On "partial planarization" I understand an algorithm, which tries to reach an optimal, or nearly-optimal solution for non-planar graphs. For example, which minimizes the number of the crossing edges (but I can imagine some other viewpoint, too).

I think, a such algorithm could be maybe even fast (around $O(V^3)$ or maybe faster).

Is there a such algorithm?

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    $\begingroup$ What research have you done? Have you done a literature search? What's the best algorithm you've found so far? (Incidentally, $O(3)$ doesn't make sense.) $\endgroup$ – D.W. May 19 '15 at 22:51
  • $\begingroup$ @D.W. My actual self-invented algorithm places the edges in decreasing order by their degree. After that, there are some not really complex herustics (f.e. very "bad" scenarios are rolled back and restarted in another placement order). Currently, it is not really effective (it is in javascript which is slow and the results look bad). I would be glad to insert its details here, but I think it would be offtopic. Sorry for the $O()$ typo. $\endgroup$ – peterh May 20 '15 at 1:37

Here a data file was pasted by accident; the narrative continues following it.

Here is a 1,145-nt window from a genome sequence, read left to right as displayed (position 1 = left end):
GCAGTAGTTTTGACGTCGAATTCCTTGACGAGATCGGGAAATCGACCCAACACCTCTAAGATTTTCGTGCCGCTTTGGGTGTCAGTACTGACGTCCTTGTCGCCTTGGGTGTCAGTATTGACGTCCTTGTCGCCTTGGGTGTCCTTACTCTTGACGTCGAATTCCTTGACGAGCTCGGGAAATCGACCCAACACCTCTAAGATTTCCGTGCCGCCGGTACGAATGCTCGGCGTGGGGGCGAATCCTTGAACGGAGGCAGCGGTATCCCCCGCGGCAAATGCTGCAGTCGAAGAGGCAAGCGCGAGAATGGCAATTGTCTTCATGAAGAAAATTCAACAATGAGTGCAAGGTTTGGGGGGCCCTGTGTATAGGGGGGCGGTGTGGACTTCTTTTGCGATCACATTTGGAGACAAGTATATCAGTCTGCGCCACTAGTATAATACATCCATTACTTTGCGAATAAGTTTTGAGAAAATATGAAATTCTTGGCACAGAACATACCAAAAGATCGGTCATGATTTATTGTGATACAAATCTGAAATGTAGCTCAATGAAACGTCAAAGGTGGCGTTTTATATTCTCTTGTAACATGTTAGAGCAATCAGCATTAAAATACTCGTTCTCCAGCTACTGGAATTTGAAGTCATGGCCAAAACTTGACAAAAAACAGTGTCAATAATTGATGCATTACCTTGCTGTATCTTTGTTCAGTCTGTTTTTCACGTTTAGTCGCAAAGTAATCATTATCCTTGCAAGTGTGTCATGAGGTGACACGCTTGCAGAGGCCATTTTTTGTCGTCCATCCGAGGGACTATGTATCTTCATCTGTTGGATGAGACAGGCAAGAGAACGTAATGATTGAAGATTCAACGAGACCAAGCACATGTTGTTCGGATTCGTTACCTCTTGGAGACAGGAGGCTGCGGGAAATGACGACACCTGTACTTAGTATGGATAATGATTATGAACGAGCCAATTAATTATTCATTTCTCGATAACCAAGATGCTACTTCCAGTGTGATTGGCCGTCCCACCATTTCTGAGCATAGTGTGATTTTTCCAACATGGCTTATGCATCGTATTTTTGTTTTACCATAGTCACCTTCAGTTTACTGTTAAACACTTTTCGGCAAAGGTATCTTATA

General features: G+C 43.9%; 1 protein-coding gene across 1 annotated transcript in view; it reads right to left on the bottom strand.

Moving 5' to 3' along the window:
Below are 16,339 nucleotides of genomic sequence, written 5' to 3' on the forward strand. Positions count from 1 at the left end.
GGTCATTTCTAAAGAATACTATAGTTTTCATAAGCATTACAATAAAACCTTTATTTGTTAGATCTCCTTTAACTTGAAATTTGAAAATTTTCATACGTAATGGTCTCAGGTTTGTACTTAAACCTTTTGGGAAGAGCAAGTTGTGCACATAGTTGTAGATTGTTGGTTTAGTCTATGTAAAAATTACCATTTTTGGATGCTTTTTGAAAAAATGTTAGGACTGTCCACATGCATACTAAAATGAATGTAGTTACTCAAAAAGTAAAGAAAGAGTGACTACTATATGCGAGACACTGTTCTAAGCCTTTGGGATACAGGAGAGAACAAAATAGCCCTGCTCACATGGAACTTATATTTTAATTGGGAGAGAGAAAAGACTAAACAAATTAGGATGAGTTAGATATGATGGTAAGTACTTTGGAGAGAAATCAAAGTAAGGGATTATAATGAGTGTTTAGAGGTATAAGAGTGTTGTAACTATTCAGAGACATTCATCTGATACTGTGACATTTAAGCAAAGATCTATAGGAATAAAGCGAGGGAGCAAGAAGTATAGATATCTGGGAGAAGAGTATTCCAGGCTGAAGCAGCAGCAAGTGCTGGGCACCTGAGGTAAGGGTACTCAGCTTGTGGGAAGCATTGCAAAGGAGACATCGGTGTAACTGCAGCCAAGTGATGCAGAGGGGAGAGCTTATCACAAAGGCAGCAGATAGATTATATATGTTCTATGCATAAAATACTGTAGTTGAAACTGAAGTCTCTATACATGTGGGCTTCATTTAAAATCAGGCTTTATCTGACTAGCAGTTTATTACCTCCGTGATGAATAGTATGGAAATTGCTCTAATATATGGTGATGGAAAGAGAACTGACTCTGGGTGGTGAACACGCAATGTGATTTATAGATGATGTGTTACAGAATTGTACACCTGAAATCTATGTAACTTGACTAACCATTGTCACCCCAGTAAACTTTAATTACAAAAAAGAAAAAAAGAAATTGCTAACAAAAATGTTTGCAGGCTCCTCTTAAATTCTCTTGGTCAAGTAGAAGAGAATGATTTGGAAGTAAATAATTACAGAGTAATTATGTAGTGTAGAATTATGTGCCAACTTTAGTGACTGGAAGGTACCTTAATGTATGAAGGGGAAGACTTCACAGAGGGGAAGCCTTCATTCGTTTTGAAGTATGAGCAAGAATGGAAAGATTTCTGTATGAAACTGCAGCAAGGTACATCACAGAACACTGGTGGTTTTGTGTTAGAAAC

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    $\begingroup$ Have you consulted Wikipedia? en.wikipedia.org/wiki/Crossing_number_(graph_theory)#Complexity $\endgroup$ – Yuval Filmus May 20 '15 at 3:35
  • $\begingroup$ @YuvalFilmus Yes, but thank you very much your link. Unfortunately, finding the crossing is NP-Hard, and mostly I've found complex, but slow algorithms everywhere. My goal would be to find a fast (and maybe more simple) algorithm, in exchange it wouldn't be a problem if the solution would be only nearly-optimal. For example, it wouldn't be needed to find an optimal planarization, a nearly-optimal would be also enough. $\endgroup$ – peterh May 20 '15 at 9:41

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